One of my first steps to getting well was entering talk therapy. I had seen multiple therapists previously and worked with them for long periods of time. Even after spending an hour a week in an office chair — week after week after week, there was no measurable progress. If there was improvement, it was marginal and short-lived. Nothing seemed to sink in, or make a lasting impact in terms of recovering from my depressive state.
You know why? The therapists never challenged me. They commiserated with me! “Gee, that must have been really hard. I’m sorry you went through that.” That approach was a waste of time (and money) and was not helpful in the least. It kept me in the same, stagnant depressed state and did not challenge me to grow and get well.
After working with me under my beloved retiring psychiatrist I’d been with for nearly 20 years, my med doctor gave me an ultimatum: see a therapist or find someone else to prescribe meds. My first thought was a four letter word that rhymes with duck. I was not pleased. Because I felt dependent on my medications at that time, I thought I had no choice but to begin therapy. I had one requirement though — “Find me someone who will call me out on my bullshit. I don’t need someone to agree with me. That does not help me grow. I need someone to challenge me.” Of course, I can be quite demanding, so that was a pretty tall order.
My med doctor did not disappoint when she scheduled me with Mrs. P. I worked closely with Mrs. P. for two years and initially I saw her a couple of times a week. Not only would Mrs. P. call me out on my bullshit, she also let me know when I was holding back, when I glossed over important details, was in denial — or my personal favorite — failed to admit I was being “ridamndiculous.” While I try to be authentic and transparent, it was hard at first. Having Mrs. P. call me out on these things was imperative in jump-starting my growth.
What I wasn’t expecting, and what’s even better, is Mrs. P. is a lot like me. She’s human. She and I have faced many similar challenges. She’s been depressed and she was a single mom for a number of years. She also knows what it’s like to lose your mom before you’re ready and to lose someone special to suicide. She knows the demands of trying to keep everything together when you feel like the world is crashing down around you.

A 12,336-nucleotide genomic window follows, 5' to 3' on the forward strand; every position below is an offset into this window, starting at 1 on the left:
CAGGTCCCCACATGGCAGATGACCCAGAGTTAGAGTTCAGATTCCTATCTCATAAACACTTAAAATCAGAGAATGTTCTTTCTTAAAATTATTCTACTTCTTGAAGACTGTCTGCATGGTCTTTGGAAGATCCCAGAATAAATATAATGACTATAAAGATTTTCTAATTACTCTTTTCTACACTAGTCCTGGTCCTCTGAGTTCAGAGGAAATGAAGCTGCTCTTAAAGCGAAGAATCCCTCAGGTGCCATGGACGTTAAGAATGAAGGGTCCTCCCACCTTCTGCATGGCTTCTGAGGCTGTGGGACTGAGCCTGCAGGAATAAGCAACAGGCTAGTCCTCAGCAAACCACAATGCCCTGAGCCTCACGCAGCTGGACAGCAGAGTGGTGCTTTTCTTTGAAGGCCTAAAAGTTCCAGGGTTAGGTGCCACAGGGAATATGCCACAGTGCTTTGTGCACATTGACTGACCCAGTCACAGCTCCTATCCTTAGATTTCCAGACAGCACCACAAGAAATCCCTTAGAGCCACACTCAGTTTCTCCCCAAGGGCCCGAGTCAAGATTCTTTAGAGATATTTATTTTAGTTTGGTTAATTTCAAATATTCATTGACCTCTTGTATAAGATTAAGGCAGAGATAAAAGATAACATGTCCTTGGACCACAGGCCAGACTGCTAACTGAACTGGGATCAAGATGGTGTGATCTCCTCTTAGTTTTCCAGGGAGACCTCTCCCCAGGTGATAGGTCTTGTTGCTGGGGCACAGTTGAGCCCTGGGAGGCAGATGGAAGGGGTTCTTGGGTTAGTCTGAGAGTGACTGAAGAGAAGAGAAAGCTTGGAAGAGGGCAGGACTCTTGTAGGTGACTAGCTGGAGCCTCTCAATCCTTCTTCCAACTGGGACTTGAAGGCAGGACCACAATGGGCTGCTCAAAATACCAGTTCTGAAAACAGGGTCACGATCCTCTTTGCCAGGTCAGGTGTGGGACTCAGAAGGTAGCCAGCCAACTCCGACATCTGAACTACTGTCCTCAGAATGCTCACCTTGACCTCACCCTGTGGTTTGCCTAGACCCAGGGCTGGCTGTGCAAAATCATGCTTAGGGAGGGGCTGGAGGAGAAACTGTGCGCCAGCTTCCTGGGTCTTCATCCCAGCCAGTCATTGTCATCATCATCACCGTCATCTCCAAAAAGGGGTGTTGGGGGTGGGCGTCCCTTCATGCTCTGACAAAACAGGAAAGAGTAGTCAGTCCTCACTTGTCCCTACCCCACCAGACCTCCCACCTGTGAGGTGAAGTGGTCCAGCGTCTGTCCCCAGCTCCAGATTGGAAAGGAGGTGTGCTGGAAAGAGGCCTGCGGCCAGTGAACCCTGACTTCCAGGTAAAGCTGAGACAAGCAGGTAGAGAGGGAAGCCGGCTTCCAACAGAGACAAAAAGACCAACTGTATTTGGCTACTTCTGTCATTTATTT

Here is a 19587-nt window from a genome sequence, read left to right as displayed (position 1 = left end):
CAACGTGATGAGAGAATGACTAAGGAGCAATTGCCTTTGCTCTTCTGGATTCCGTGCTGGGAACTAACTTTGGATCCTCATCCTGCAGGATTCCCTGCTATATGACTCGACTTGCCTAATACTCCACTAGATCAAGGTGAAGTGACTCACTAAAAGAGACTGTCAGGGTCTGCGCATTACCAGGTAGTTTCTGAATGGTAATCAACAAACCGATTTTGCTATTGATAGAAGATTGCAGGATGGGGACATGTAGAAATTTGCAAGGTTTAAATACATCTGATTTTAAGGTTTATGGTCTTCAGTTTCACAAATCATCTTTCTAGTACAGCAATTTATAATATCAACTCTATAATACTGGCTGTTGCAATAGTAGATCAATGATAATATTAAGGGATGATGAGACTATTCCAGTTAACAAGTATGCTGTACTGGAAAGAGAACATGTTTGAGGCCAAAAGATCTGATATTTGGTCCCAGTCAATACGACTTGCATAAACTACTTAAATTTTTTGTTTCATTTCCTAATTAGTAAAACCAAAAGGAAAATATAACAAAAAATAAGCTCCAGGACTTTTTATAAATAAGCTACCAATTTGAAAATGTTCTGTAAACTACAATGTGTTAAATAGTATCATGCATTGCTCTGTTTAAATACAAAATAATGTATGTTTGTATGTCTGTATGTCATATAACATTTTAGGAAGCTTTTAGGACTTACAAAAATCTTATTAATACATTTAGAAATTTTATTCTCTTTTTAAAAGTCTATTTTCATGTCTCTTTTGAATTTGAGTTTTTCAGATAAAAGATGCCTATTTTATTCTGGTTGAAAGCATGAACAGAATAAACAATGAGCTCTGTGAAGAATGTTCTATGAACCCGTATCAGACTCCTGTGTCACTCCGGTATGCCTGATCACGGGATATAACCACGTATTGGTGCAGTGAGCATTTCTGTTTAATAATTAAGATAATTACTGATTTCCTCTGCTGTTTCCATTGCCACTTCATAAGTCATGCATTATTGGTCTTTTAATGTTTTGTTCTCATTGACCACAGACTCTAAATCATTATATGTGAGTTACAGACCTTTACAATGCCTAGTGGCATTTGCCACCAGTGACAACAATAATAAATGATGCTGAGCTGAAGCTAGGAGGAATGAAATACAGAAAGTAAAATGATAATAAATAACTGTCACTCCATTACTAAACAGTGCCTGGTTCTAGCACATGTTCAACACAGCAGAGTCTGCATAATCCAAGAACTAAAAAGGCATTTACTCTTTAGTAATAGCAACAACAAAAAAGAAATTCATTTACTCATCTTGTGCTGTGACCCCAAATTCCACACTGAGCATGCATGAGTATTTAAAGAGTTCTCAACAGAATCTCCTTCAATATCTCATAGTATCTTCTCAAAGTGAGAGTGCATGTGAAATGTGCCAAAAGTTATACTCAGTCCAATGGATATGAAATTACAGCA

While she doesn’t struggle now in the way I was struggling when we first met, knowing that she did struggle like me helped me more quickly connect with her. I knew she KNEW. We had similar “stories.”
I honestly think I may have distrusted someone that may have come in trying to portray perfection for three reasons: 1. Perfection isn’t real and therefore is a lie. 2. See #1. If they start with a lie, how could you trust them with your life story? 3. I certainly wouldn’t want to aspire to be like them. Not that you should always want to aspire to be like your therapist, but you want your therapist to be someone who you trust and admire enough to consider and take in their advice and suggestions regarding the situations that are coming up for you.
Give me Mrs. P. over a perfectionist every time. My experience with Mrs. P. showed me that working with a therapist who challenges you yields the following returns:
5. Real-life stories to illustrate concepts
7. Challenges for growth while being called out on bullshit
8. Lasting changes
9. Deep compassion
10. Ability to “graduate” and move forward
11. A Brilliant Transformation
Challenges and growth can be painful. But staying stuck in a situation, job, relationship, town, friendship, family obligation, sport, commitment, or insert any other obligation here ___________ that no longer serves you, is more than painful. It can lead to the death of your soul and a failure to live your life while being alive.
If you’re suffering, I encourage you to find a good therapist who will help you fight through the challenges and GROW to Shine Through Your Brilliance and Transform Your Life Experience.
Woo hoo—Let’s Dance!
Previously published on Shft.us
If you believe in the work we are doing here at The Good Men Project, please join like-minded individuals in The Good Men Project Premium Community.
Photo: Getty Images